Dojo Heros: Manuel on running 180 Dojo sessions in Lisbon
Manuel, Dojo Champion of CoderDojo LX in Lisbon, Portugal, tells us his experience of setting up a Dojo and what he has learned from the experience.
I’ve been helping people learn how to program for more than 25 years, now. As a recent graduate, I started by teaching a couple of C programming courses to some 40 unfortunate students, around 1990, at a time when I mostly confused teaching how to program with teaching the ins and outs of some programming language. Since then I’ve learned a few things, so that I no longer think my students are especially unfortunate at having to put up with me. My teaching today occurs in two very different settings: at CoderDojo LX (Lisbon), with children and teens, and at college level, with more mature students. I have a Ph.D. in Electrical and Computer Engineering, by the way, but I mostly teach Computer Science topics, such as programming, algorithms, and data structures. I currently work at Universidade Europeia, Lisboa, Portugal.
How did I get involved in CoderDojo?
Our first session at of CoderDojo LX was on May 2013. I had been trying to use Scratch and related languages, especially BYOB (Build Your Own Blocks), later Snap!, as an easier way to introduce college students to programming, and also for teaching programming to my own son. At that time, perhaps at the end of 2012, I discovered Code.org and got more interested in how children could learn how to program. The Code.org page at that time had a link saying «Want to help?». It lead to a page with two ways to start helping: one of them was CoderDojo. I happened to press CoderDojo, read the materials about creating your own Dojo, found it all refreshingly simple, and decided to create a Dojo and schedule the first session during a Technology Week we were organising at Universidade Europeia. It took place at 2pm, Friday, the 10th of May 2013. Naturally, it was a total flop: at that time and day of week, almost no ninjas were available. Nevertheless, one week later we did our second session, now at 6:30 pm, Friday, with more success. Then we started weekly sessions, and eventually changed them to Saturdays, from 3 to 6 pm, and that’s how things still are today, after some 180 sessions.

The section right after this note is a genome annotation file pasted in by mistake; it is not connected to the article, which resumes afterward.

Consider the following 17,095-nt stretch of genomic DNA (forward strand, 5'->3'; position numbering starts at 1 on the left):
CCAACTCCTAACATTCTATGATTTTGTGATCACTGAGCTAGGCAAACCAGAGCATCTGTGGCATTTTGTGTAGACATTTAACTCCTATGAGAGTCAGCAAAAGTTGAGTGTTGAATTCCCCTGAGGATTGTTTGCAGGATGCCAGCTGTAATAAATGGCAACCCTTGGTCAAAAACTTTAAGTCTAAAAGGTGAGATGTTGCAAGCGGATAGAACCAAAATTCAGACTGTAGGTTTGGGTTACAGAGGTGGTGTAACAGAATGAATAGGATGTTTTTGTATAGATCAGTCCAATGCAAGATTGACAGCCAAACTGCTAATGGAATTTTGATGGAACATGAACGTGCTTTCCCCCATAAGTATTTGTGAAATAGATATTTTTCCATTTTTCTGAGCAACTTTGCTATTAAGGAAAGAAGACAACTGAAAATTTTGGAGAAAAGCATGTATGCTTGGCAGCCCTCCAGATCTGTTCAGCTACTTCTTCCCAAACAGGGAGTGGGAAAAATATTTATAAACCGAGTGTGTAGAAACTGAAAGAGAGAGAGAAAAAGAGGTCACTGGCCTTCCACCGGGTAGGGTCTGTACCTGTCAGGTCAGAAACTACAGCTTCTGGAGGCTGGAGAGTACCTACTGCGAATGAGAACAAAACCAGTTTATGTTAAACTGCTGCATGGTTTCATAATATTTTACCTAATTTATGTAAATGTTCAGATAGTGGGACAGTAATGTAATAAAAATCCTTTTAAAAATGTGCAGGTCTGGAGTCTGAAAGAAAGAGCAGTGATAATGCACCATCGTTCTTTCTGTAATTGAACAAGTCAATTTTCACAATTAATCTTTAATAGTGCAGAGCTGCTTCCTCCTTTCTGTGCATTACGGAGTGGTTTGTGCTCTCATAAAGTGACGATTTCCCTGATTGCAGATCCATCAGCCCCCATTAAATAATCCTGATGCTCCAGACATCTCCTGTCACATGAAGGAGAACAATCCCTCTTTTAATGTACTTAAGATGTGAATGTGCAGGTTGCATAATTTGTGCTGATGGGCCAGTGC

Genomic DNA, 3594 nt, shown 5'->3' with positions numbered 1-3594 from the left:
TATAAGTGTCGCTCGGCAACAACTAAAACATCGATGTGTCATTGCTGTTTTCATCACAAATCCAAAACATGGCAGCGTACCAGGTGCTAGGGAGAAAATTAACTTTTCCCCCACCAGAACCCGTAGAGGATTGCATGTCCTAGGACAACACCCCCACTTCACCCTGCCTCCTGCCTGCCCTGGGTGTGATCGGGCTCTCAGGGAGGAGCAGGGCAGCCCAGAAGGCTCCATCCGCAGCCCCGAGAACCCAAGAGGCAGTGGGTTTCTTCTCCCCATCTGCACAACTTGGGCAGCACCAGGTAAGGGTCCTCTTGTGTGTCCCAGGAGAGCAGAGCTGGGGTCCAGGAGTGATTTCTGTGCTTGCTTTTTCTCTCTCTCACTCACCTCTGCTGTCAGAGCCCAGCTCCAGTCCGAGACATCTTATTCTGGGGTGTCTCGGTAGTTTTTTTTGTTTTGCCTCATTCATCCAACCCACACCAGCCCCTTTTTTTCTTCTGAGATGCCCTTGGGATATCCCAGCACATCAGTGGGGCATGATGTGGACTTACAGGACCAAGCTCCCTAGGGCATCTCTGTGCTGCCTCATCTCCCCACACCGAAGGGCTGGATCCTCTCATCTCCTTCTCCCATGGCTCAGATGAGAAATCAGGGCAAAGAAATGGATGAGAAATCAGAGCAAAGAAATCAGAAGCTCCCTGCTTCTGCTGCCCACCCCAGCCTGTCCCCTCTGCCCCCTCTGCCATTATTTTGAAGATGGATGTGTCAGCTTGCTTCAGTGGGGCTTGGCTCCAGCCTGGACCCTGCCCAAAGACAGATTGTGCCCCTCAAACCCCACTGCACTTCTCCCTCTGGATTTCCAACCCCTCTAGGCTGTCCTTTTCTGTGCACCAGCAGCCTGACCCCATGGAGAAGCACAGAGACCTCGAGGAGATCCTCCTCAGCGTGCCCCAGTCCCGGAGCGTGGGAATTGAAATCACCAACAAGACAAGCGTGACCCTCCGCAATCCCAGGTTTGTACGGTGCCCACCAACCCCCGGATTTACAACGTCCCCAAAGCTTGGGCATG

CoderDojo helped in two ways: by raising people’s awareness to how important it is for children to learn how to program and by giving children and teens a place where they can learn how to program in an informal, fun way, doing basically what they enjoy doing. CoderDojo LX was just the first of the Portuguese dojos. Now there are 10 dojos in continental Portugal and 1 dojo in the Azores. It is still a small number, but it has been growing more rapidly lately, which will lead to an increased impact of CoderDojo in Portugal. At this point I think we should accelerate the growth in Portugal by starting a regional organization here, CoderDojo Portugal.
Space was not an issue, fortunately, since Universidade Europeia has always kindly provided us with nice spaces for our sessions. The most difficult parts were finding, and then keeping, volunteers, as well as reaching children. Today, things are more or less stable, though. We have a great team and great ninjas.
CoderDojo in one sentence
Having fun helping kids learn the magic of programming, one project at a time. One of your favourite memories from the Dojo nicely shows this: One day, at the end of the session, we found a small girl, around 6, making drawings on the whiteboard and writing “I loved it and enjoyed it a lot!!!“.
Attracting youths from underserved backgrounds
At this point, unfortunately, I can’t say that we do. Since we are still (after almost 4 years!) an informal organization, we cannot accept donations, and thus we don’t have laptops to provide during our sessions. If someone arrives without a computer, we lend them one of the mentors’ laptop – so everybody can work. However, we are occasionally invited to do sessions in other places, with their own PCs, which allows underserved young people to participate.
Often people think learning to program is tantamount to understanding some programming language. Knowing at least a computer language is necessary, but it is totally insufficient. Programming is a particular type of problem solving, so you need to program a lot to develop the skill, and initially it can be a bit frustrating, even with tools such as Scratch. The fun, informal, mentor supported, project-oriented nature of CoderDojo does a lot to reduce this frustration, though.
Tokens of Advice
For young people who haven’t tried coding I would say: Avoid doing it alone, if you can. Small nudges from more experienced people will make the learning experience much better. And if I was talking to someone about setting up their own Dojo, I would advise: Just do it. It is really easy. The only difficult part is to find and keep mentors. You may as well start there!
Have any cool volunteer stories from your Dojo? Share them with us for Volunteer Appreciation Month by tagging @CoderDojo, using #CoderDojoVolApp in your social media posts or emailing videos, photos & stories to [email protected]